Amy R. Bloch, PhD, (pictured above) has been awarded a fellowship from the Villa I Tatti, the Harvard University Center for Italian Renaissance Studies, to support a year of research in Florence during the 2009-2010 academic year. She will spend her time in Florence completing her book manuscript, Lorenzo Ghiberti’s Gates of Paradise and the Renaissance Biblical Imaginary. This book will explore Ghiberti’s representation of Old Testament narratives in the ten bronze relief panels of the so-called Gates of Paradise, a set of doors he made for the Florence Baptistery between 1425 and 1452.
Several of Professor Bloch's forthcoming articles focus on the connection between sculpted images at the Florence Baptistery and the ritual of baptism. Another examines the meaning of the sculptural media used in the creation of Donatello’s Chellini Madonna, a bronze sculpture from which it was possible to cast glass copies. Her most recent research includes “Lorenzo Ghiberti, the Arte di Calimala, and Fifteenth-Century Florentine Corporate Patronage,” in Florence and Beyond: Culture, Society, and Politics in Renaissance Italy, eds. D. Peterson and D. Bornstein (2008) and “The Evolution of Lorenzo Ghiberti’s Approach to the Narrative Relief,” in Depth of Field: Relief Sculpture in Renaissance Italy, eds. D. Cooper and M. Leino (2007). In the fall of 2007 Professor Bloch spoke at the Metropolitan Museum of Art in New York in connection with an exhibition of three panels from the Gates of Paradise, and she spoke in Florence in 2006 at the International Mellon Foundation symposium held in conjunction with the completion of the restoration of the Gates of Paradise.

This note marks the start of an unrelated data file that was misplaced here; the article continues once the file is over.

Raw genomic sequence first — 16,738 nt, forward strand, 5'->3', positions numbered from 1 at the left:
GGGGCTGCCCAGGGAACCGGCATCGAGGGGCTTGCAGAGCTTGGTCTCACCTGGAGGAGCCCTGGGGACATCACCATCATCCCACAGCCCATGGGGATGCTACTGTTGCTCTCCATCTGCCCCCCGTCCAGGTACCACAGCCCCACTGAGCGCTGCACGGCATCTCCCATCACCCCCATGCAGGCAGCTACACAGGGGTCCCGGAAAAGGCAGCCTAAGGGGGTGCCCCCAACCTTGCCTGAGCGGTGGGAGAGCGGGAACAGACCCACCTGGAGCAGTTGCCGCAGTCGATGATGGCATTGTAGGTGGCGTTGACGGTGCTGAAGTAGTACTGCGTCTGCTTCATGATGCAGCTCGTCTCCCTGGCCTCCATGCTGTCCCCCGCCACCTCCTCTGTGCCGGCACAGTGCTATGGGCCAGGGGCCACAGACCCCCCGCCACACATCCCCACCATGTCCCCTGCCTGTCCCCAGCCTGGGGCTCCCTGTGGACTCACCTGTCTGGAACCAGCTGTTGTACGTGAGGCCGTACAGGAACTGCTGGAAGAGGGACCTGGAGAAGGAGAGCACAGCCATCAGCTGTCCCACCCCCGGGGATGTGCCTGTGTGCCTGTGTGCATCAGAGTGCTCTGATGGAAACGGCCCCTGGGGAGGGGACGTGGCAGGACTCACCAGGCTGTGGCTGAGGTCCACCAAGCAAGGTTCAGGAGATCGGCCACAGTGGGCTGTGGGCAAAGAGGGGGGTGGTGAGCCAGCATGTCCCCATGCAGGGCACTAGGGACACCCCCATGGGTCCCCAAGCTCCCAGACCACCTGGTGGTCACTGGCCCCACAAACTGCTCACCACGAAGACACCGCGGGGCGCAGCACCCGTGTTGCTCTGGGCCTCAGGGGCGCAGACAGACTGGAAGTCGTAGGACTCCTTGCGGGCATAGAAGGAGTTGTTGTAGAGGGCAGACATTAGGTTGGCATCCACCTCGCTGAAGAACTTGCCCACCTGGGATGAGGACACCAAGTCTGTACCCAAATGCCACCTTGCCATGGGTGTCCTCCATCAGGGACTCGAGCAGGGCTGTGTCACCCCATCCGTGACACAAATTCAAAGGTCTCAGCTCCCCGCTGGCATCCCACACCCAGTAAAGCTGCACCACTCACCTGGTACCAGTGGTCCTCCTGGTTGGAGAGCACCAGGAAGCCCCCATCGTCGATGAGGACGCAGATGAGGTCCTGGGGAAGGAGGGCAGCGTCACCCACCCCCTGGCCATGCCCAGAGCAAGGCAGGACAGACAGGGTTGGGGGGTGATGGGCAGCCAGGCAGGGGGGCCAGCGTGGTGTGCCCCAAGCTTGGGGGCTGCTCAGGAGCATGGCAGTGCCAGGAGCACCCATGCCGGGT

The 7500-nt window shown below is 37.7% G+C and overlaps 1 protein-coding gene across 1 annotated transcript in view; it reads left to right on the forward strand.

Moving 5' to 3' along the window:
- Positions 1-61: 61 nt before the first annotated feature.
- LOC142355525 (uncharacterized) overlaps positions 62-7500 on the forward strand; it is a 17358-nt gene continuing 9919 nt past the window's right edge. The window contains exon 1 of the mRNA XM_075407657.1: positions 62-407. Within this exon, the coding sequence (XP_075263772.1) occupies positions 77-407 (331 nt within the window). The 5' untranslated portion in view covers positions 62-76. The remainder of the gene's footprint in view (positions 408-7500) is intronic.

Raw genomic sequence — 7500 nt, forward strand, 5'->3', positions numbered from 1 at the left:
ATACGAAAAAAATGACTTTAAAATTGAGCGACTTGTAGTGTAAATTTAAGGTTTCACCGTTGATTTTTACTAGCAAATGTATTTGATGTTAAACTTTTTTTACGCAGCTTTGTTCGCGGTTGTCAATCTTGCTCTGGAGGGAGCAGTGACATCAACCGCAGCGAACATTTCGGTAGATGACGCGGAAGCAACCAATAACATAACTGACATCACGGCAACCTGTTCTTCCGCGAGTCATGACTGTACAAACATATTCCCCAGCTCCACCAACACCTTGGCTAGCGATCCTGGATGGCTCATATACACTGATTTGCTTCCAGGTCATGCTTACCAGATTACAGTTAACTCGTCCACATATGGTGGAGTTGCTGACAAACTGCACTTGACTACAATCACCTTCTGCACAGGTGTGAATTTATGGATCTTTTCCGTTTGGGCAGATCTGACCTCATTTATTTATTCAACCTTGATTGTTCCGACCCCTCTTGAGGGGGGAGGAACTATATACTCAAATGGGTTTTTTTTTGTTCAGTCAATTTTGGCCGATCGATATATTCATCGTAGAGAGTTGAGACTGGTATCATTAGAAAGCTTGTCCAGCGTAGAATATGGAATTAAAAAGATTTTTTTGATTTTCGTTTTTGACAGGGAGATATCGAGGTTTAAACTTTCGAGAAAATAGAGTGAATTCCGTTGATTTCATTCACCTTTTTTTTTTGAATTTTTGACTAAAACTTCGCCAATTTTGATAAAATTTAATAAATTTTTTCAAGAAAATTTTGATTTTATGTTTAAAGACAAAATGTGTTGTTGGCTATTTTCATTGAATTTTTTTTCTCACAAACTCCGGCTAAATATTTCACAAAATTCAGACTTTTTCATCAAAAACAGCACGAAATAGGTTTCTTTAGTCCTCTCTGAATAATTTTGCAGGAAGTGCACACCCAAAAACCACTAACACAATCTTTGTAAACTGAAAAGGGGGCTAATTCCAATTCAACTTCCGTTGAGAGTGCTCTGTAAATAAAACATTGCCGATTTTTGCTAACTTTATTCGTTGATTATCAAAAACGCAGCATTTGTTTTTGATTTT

Professor Bloch received her PhD from Rutgers University in 2004 and has been a member of the Art Department of the University at Albany since 2007.